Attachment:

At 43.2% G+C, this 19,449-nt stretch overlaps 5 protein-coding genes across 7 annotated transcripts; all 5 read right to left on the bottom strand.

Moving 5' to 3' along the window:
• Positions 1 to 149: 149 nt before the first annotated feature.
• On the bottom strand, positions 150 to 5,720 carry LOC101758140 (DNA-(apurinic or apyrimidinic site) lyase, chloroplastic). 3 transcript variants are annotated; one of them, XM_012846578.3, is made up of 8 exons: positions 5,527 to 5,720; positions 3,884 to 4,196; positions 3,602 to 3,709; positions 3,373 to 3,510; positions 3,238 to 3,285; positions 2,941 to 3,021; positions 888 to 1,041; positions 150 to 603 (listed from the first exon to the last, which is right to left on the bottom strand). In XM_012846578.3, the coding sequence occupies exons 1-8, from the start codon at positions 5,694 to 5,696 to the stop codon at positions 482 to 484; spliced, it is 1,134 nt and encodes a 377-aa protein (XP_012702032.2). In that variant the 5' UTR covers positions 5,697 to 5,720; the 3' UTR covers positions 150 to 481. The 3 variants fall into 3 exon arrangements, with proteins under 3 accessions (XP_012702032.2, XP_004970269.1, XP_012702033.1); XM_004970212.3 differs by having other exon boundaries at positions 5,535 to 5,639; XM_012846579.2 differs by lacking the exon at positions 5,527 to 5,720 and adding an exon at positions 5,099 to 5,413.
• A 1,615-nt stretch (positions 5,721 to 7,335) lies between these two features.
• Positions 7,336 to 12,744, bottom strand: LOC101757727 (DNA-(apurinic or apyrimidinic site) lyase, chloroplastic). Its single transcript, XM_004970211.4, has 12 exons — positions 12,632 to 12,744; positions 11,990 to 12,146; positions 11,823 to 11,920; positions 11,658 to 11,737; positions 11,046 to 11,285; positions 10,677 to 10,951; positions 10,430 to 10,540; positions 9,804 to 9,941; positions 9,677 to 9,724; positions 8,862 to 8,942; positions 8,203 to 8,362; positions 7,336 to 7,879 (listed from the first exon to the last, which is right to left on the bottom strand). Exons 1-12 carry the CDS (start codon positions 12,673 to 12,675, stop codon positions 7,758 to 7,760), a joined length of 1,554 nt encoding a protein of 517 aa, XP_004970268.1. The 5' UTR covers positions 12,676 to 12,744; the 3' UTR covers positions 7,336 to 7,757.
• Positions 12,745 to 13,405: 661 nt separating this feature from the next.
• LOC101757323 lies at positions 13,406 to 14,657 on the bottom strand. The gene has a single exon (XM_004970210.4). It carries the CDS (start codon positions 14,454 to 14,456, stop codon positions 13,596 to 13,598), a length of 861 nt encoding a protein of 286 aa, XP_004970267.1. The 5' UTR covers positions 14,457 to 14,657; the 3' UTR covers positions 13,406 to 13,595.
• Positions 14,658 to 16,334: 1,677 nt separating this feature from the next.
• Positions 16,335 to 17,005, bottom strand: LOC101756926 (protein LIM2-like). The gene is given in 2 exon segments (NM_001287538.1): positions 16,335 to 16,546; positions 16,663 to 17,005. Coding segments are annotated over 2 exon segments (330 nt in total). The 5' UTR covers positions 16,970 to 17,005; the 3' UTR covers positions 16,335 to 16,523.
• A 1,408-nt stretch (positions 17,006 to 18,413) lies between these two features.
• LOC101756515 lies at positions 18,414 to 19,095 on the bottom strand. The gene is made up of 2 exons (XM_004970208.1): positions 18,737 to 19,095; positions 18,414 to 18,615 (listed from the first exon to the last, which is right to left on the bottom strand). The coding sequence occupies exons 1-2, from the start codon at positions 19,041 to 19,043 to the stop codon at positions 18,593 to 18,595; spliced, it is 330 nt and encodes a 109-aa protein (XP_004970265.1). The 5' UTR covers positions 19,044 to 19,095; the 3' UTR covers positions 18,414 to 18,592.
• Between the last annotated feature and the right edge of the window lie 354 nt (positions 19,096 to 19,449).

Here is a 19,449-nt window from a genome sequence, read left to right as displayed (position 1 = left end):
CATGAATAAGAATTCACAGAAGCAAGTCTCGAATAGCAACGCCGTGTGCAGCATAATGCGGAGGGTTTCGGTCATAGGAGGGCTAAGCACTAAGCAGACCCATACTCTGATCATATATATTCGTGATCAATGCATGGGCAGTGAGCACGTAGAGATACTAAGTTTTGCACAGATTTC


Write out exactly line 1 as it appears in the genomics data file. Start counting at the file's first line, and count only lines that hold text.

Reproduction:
At 43.2% G+C, this 19,449-nt stretch overlaps 5 protein-coding genes across 7 annotated transcripts; all 5 read right to left on the bottom strand.